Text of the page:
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Font choice don’ts

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So, a couple of body typeface don’ts to start with: i) don’t use a condensed font and ii) don’t use light/300 weight (surprisingly common and a prime example of designing for looking at rather than reading a text).

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It surprises and infuriates me that so many professionals make this obvious mistake. I wonder, do they never attempt to read the text in their designs?


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@leonp this reminds of the one site I saw recently with a grey light style font on a white background. I literally couldn’t read it to the point it started making my eyes hurt.


@pimoore yes, similar to weight that. It’s easy enough to check whether the contrast is accessible, so it’s really unforgivable.


@leonp It’s too bad, as it would’ve been a good article to read otherwise. I know you can enable reader mode but a person shouldn’t have to just to use a site properly.


@pimoore @leonp I use Reader Mode on almost every site almost every time. I've chosen a font and size that work for me and like it that way. It also helps get around dark mode, which I really dislike.


@Miraz @leonp I don’t mind a website dark mode if it’s done well, but I rarely encounter them as I don’t use dark mode on my devices. I should learn to like it better as it’s far easier on your eyes in the evening, but I just can’t do it.


@pimoore @Miraz @leonp I can endure dark mode for short things, but not for anything longer than about one paragraph. I feel like most sites make the contrast too high, and the lines of light text "burn" into my retinas and then even when I look away from the screen I get these greenish lines over whatever I'm now trying to look at 😵‍💫 In contrast, #000 text on an #fff background never goes wrong for me. I do turn brightness right down on every screen I own though (and use redshift at night), or else the glare does get to me.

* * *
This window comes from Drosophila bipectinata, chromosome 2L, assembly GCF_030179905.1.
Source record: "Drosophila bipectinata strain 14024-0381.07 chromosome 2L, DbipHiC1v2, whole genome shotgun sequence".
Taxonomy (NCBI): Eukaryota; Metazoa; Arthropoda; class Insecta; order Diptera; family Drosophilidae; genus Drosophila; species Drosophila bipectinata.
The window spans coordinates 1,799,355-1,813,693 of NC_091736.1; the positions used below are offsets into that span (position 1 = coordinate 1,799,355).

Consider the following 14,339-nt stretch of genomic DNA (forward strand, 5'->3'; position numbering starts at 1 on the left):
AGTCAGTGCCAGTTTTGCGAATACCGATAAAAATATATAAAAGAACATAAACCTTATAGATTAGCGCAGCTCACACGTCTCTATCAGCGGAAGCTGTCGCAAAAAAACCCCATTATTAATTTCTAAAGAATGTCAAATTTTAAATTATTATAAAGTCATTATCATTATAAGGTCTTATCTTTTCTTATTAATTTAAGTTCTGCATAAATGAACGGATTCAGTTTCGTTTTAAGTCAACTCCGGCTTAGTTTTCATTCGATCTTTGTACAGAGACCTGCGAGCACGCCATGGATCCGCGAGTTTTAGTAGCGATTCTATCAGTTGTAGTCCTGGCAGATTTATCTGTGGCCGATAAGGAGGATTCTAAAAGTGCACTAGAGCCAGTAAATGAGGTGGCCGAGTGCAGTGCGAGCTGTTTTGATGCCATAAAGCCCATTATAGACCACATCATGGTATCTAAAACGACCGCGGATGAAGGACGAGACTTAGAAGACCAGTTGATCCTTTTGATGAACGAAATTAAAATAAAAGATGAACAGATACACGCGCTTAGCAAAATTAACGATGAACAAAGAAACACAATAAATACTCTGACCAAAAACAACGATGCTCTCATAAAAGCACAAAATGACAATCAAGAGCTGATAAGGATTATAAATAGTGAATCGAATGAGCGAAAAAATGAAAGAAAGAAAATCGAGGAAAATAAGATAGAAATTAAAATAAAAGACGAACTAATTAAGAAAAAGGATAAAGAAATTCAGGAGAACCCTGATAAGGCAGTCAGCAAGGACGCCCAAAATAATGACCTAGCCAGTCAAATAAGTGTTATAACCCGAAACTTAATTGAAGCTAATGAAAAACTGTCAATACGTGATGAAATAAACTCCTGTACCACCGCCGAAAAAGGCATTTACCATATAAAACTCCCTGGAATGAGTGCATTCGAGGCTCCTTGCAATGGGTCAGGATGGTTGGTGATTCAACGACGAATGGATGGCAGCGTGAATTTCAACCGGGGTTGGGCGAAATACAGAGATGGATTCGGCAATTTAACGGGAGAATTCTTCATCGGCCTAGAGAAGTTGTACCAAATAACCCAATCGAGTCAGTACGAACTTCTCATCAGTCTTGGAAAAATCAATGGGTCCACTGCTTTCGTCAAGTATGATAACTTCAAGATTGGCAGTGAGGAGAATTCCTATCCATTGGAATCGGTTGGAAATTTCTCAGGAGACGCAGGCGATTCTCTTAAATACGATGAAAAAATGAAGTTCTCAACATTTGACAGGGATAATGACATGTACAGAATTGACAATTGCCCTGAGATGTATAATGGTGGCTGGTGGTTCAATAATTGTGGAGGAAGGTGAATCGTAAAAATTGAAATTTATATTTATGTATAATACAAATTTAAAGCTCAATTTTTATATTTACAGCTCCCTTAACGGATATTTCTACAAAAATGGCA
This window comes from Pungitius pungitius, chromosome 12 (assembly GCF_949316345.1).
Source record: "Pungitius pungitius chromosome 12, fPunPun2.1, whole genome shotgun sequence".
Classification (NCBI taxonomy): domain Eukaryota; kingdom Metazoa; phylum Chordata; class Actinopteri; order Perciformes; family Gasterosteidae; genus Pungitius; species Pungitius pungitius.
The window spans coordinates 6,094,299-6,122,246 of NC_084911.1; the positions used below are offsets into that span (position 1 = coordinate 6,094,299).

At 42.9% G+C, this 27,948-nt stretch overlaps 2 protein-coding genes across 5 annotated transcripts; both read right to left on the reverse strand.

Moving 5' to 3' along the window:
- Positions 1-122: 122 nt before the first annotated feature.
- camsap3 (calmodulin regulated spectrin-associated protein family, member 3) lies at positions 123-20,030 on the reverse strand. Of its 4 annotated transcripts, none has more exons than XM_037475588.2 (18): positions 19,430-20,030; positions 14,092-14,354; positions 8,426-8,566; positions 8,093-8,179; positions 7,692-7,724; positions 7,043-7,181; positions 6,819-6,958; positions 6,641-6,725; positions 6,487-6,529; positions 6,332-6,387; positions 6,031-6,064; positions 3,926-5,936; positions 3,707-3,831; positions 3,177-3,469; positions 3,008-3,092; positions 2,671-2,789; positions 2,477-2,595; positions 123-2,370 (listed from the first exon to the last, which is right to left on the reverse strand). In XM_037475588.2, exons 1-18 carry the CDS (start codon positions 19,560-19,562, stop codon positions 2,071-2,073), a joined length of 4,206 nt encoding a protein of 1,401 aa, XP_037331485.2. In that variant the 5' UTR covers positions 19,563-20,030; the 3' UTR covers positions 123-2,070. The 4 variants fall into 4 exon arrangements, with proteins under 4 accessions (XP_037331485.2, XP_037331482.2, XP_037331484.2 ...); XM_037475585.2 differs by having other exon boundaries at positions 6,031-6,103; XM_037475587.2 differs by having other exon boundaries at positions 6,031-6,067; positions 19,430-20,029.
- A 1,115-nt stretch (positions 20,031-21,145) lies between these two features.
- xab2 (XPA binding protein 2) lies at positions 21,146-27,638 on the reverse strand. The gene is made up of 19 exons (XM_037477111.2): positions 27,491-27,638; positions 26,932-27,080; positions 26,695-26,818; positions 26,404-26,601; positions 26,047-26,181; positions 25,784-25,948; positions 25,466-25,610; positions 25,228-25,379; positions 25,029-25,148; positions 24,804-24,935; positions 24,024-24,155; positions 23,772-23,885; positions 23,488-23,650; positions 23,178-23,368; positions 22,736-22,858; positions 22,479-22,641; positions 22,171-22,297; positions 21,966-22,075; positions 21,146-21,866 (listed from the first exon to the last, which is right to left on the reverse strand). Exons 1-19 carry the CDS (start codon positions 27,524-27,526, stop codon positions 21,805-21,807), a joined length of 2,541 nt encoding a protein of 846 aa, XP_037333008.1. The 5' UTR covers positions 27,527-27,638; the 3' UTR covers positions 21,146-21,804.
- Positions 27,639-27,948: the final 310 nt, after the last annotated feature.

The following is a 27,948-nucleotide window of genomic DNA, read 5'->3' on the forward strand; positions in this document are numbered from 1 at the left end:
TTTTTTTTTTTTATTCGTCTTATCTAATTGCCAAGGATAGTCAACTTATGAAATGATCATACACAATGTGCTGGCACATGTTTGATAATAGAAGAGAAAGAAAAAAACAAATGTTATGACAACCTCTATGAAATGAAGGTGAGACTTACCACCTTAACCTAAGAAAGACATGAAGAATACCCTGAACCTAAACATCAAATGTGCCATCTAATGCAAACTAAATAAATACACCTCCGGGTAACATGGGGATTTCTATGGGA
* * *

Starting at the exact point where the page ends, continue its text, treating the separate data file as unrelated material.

@jayeless @pimoore @leonp From memory I tried dark mode for a couple of weeks when it was introduced, then came to my senses, realising I didn't like it, it hurt my eyes to read, and that I like black(ish) on white(ish). I'm glad others find dark mode useful, but it's just not for me. I also like larger text than almost anyone gives me. 😀


@Miraz for me that’s a really good test of whether a site has got its typography right. You shouldn’t need to use reader mode.


@jayeless @pimoore @Miraz I use #CCC (a fairly light gray) on #2C3437 (a very dark blue) for my website dark mode.

The key with dark mode I think is to make the contrast as low as possible while keeping it within an accessible range (I actually pass WCAG AAA with that combi). White on black burns your eyes.

It’s fairly easy to set up two colour schemes on your website and only display dark mode if the user has set it in the operating system (which is what my site does). That way if you haven’t set it, you won’t see it.

As for black on white versus a less extreme contrast (say dark gray on white, or black on cream) I generally go #333 or #222 on #FFF. There are some mixed conclusions on how it relates to ease of reading and dyslexia, for example.

I note @jayeless has got a post in about dark mode before me 😅


@leonp Well, maybe. Reader mode also allows me to make the text larger and it tends to reduce page width too, meaning shorter lines. One of the glories of digital text though is that the reader reigns supreme, able to change text size, colour etc to suit themselves and dozens (or millions) of readers will all want different things.


@leonp Pretty good for me thanks. Also: good article which I'll return to to read properly in the morning when my brain's not on its way to sleeping. 😀


@pimoore Happy to look, but it's just the random view of a random person… 😀

For me, this morning, tired and with tired eyes, a p {font-size: 17px; line-height: 1.9;} worked better.


@Miraz Thanks, I’ve been considering making the font slightly larger as I ended up increasing the column width from the original.